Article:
Snowpiercer TV series being developed by Avatar 2 scriptwriter Josh Friedman
According to The Hollywood Reporter, Bong Joon-ho’s critically-acclaimed 2013 sci-fi film Snowpiercer is on the express track to series television as screenwriter Josh Friedman — who co-wrote the forthcoming Avatar 2 with James Cameron — is adapting it for the small screen.
In itself an adaptation of Jacques Lob and Jean-Marc Rochette’s French graphic novel “Le Transperceneige,” Snowpiercer took place aboard a socially-stratified train which houses all that is left of the human race after an environmental cataclysm sends the Earth into a new Ice Age. Chris Evans led a group of lower class denizens, who serve as slave labor/cattle for the upper class, in a train-wide revolt which leads to an upheaval of power.
Marty Adelstein’s Tomorrow Studios (“Last Man Standing,” “Aquarius,” “Teen Wolf”) has purchased rights to the potential series from Korea’s CJ Entertainment & Media, which also produced the feature.
“I couldn’t be more excited for the opportunity,” Friedman said. “Marty and Becky are the perfect partners to help me bring this world to TV. I’m a huge fan of director Bong’s films, especially ‘Snowpiercer.’ It’s great the way the best sci-fi is great — thoughtful, political, funny, scary and sly. And it’s on a train. A big f—ing train. What more could you want?”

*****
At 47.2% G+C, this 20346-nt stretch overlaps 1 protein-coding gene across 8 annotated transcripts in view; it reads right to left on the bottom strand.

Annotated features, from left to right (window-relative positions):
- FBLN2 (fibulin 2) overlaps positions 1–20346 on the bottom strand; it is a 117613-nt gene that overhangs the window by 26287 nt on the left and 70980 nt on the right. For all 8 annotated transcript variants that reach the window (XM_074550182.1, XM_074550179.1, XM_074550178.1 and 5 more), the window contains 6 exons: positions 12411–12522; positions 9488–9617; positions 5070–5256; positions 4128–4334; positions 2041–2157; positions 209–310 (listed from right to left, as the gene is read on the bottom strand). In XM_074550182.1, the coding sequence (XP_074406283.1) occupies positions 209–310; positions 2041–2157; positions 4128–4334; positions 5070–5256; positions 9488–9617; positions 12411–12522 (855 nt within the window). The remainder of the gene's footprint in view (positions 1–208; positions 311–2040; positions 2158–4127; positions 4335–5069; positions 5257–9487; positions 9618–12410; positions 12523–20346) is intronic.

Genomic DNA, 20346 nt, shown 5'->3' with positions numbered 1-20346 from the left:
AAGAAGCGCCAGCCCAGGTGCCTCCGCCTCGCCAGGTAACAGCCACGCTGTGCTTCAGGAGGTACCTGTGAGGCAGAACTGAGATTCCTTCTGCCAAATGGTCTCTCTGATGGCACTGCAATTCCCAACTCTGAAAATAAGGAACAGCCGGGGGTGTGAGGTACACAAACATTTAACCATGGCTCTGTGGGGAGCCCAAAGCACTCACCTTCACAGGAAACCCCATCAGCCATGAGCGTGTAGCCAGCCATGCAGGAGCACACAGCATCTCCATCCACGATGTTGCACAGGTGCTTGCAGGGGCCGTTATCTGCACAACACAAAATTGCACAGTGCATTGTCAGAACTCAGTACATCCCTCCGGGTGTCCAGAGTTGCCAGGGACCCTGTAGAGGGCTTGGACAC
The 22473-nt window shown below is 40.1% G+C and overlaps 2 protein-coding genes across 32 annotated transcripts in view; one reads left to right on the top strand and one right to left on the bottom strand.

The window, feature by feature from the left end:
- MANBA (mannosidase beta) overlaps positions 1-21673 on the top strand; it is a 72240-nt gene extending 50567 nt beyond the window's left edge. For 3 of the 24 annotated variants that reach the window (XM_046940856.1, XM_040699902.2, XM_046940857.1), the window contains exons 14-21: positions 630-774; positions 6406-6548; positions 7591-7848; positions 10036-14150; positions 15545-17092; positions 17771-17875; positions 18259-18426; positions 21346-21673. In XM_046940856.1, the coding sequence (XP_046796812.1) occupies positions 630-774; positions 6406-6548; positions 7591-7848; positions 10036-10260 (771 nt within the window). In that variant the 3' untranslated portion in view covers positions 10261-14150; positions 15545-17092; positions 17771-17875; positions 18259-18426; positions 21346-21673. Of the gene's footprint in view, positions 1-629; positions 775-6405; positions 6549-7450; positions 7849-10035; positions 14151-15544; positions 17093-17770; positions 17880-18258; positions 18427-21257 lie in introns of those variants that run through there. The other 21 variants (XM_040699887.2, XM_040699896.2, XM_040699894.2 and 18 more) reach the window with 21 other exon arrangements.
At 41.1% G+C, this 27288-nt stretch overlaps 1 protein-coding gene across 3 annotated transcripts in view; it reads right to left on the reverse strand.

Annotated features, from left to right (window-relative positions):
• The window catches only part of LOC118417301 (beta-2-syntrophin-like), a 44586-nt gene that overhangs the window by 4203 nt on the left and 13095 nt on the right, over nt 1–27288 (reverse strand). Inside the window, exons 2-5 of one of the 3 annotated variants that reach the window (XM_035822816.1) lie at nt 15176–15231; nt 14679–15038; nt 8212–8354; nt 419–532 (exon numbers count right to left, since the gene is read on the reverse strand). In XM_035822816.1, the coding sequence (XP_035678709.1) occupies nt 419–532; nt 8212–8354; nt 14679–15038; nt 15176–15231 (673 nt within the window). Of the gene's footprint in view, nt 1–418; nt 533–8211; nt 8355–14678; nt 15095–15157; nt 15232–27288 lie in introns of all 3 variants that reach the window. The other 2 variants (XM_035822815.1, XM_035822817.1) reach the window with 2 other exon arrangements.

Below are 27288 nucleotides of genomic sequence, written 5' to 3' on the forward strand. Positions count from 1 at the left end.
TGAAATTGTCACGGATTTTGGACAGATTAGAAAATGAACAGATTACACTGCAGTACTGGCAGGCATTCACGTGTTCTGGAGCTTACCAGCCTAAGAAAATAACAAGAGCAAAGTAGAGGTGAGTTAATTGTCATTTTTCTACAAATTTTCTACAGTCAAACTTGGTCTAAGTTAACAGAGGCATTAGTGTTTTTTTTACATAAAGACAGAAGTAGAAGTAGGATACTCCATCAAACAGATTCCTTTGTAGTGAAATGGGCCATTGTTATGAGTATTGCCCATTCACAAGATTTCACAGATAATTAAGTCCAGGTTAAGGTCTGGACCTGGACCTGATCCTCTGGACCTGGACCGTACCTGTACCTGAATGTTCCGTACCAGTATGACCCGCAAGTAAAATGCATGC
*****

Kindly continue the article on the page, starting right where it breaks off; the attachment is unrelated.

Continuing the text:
“We are very excited to be working with Josh on this incredible story,” Adelstein said. “As such a prolific and innovative writer he is the ideal person to create a massive new world in this adaptation. This is an expansive, high-concept project and we are thrilled to be a part of reimagining it for television.”
Besides his upcoming work on James Cameron’s triptych of Avatar sequels, Friedman is best known as the co-writer of Steven Spielberg’s 2005 blockbuster War of the Worlds, not to mention writing in a blog post the infamous line “I want these motherf**king snakes off the motherf**king plane!” which wound up in the 2006 movie Snakes on a Plane due to popular demand. He also developed FOX’s short-lived “Terminator: The Sarah Connor Chronicles” series.
In an interesting footnote, this will not be the first series about a long, futuristic train, as NBC ran 9 episodes of the show Supertrain in 1979. Essentially a luxury “Love Boat” on tracks, the series was one of the biggest failures in TV history and nearly bankrupted the network.